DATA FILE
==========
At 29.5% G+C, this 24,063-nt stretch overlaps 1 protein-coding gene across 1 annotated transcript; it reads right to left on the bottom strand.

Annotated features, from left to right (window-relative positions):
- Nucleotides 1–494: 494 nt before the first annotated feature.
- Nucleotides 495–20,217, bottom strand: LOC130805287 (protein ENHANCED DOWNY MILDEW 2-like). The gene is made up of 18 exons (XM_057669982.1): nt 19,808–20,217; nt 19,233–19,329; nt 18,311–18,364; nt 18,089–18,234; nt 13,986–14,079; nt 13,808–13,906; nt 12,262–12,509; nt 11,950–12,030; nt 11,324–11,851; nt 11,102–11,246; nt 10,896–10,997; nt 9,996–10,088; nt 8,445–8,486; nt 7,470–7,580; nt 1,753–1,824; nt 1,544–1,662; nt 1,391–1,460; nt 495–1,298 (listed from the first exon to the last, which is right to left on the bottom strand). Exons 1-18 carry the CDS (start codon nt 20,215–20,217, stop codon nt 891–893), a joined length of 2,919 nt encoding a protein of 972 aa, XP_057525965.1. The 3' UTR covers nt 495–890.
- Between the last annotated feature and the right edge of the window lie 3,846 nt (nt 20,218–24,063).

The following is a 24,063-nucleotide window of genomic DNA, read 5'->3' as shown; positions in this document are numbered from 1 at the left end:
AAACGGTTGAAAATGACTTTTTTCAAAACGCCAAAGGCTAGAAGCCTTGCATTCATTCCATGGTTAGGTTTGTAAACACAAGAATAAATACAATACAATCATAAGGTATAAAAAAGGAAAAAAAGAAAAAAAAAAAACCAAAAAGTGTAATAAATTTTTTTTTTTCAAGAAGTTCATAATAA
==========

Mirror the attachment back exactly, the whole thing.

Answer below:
At 29.5% G+C, this 24,063-nt stretch overlaps 1 protein-coding gene across 1 annotated transcript; it reads right to left on the bottom strand.

Annotated features, from left to right (window-relative positions):
- Nucleotides 1–494: 494 nt before the first annotated feature.
- Nucleotides 495–20,217, bottom strand: LOC130805287 (protein ENHANCED DOWNY MILDEW 2-like). The gene is made up of 18 exons (XM_057669982.1): nt 19,808–20,217; nt 19,233–19,329; nt 18,311–18,364; nt 18,089–18,234; nt 13,986–14,079; nt 13,808–13,906; nt 12,262–12,509; nt 11,950–12,030; nt 11,324–11,851; nt 11,102–11,246; nt 10,896–10,997; nt 9,996–10,088; nt 8,445–8,486; nt 7,470–7,580; nt 1,753–1,824; nt 1,544–1,662; nt 1,391–1,460; nt 495–1,298 (listed from the first exon to the last, which is right to left on the bottom strand). Exons 1-18 carry the CDS (start codon nt 20,215–20,217, stop codon nt 891–893), a joined length of 2,919 nt encoding a protein of 972 aa, XP_057525965.1. The 3' UTR covers nt 495–890.
- Between the last annotated feature and the right edge of the window lie 3,846 nt (nt 20,218–24,063).

The following is a 24,063-nucleotide window of genomic DNA, read 5'->3' as shown; positions in this document are numbered from 1 at the left end:
AAACGGTTGAAAATGACTTTTTTCAAAACGCCAAAGGCTAGAAGCCTTGCATTCATTCCATGGTTAGGTTTGTAAACACAAGAATAAATACAATACAATCATAAGGTATAAAAAAGGAAAAAAAGAAAAAAAAAAAACCAAAAAGTGTAATAAATTTTTTTTTTTCAAGAAGTTCATAATAA